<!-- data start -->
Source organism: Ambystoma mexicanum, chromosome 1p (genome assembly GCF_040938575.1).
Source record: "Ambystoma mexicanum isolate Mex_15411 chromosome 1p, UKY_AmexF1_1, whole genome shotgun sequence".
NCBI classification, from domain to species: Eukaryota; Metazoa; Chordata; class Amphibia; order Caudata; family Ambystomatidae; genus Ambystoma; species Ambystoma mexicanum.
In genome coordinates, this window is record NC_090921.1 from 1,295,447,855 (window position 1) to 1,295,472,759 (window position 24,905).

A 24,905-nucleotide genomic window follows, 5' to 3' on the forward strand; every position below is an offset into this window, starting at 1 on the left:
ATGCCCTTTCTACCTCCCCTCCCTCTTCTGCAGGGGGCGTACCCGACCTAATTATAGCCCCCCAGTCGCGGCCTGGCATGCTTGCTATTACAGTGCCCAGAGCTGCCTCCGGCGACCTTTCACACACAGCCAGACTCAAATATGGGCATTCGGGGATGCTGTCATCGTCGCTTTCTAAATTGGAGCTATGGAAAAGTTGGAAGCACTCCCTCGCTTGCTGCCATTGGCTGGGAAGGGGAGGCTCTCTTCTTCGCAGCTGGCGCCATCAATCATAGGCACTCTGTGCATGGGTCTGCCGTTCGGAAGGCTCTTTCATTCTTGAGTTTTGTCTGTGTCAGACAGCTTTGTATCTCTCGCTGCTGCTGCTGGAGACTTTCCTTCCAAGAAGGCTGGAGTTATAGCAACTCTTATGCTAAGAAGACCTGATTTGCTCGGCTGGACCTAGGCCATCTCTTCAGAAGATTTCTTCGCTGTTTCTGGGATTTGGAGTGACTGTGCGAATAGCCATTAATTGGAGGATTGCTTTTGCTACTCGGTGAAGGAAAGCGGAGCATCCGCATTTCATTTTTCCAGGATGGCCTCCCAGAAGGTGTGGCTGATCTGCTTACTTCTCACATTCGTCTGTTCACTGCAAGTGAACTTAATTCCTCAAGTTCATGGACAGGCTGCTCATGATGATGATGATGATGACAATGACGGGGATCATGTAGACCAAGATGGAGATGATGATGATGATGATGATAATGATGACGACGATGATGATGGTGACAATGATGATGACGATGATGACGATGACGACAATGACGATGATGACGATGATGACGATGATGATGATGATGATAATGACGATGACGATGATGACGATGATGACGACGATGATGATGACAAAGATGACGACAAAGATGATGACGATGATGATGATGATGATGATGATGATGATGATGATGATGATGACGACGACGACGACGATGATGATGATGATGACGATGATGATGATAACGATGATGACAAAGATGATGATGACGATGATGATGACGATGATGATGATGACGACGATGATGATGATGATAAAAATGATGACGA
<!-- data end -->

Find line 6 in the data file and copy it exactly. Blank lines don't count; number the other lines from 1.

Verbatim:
ATGCCCTTTCTACCTCCCCTCCCTCTTCTGCAGGGGGCGTACCCGACCTAATTATAGCCCCCCAGTCGCGGCCTGGCATGCTTGCTATTACAGTGCCCAGAGCTGCCTCCGGCGACCTTTCACACACAGCCAGACTCAAATATGGGCATTCGGGGATGCTGTCATCGTCGCTTTCTAAATTGGAGCTATGGAAAAGTTGGAAGCACTCCCTCGCTTGCTGCCATTGGCTGGGAAGGGGAGGCTCTCTTCTTCGCAGCTGGCGCCATCAATCATAGGCACTCTGTGCATGGGTCTGCCGTTCGGAAGGCTCTTTCATTCTTGAGTTTTGTCTGTGTCAGACAGCTTTGTATCTCTCGCTGCTGCTGCTGGAGACTTTCCTTCCAAGAAGGCTGGAGTTATAGCAACTCTTATGCTAAGAAGACCTGATTTGCTCGGCTGGACCTAGGCCATCTCTTCAGAAGATTTCTTCGCTGTTTCTGGGATTTGGAGTGACTGTGCGAATAGCCATTAATTGGAGGATTGCTTTTGCTACTCGGTGAAGGAAAGCGGAGCATCCGCATTTCATTTTTCCAGGATGGCCTCCCAGAAGGTGTGGCTGATCTGCTTACTTCTCACATTCGTCTGTTCACTGCAAGTGAACTTAATTCCTCAAGTTCATGGACAGGCTGCTCATGATGATGATGATGATGACAATGACGGGGATCATGTAGACCAAGATGGAGATGATGATGATGATGATGATAATGATGACGACGATGATGATGGTGACAATGATGATGACGATGATGACGATGACGACAATGACGATGATGACGATGATGACGATGATGATGATGATGATAATGACGATGACGATGATGACGATGATGACGACGATGATGATGACAAAGATGACGACAAAGATGATGACGATGATGATGATGATGATGATGATGATGATGATGATGATGATGACGACGACGACGACGATGATGATGATGATGACGATGATGATGATAACGATGATGACAAAGATGATGATGACGATGATGATGACGATGATGATGATGACGACGATGATGATGATGATAAAAATGATGACGA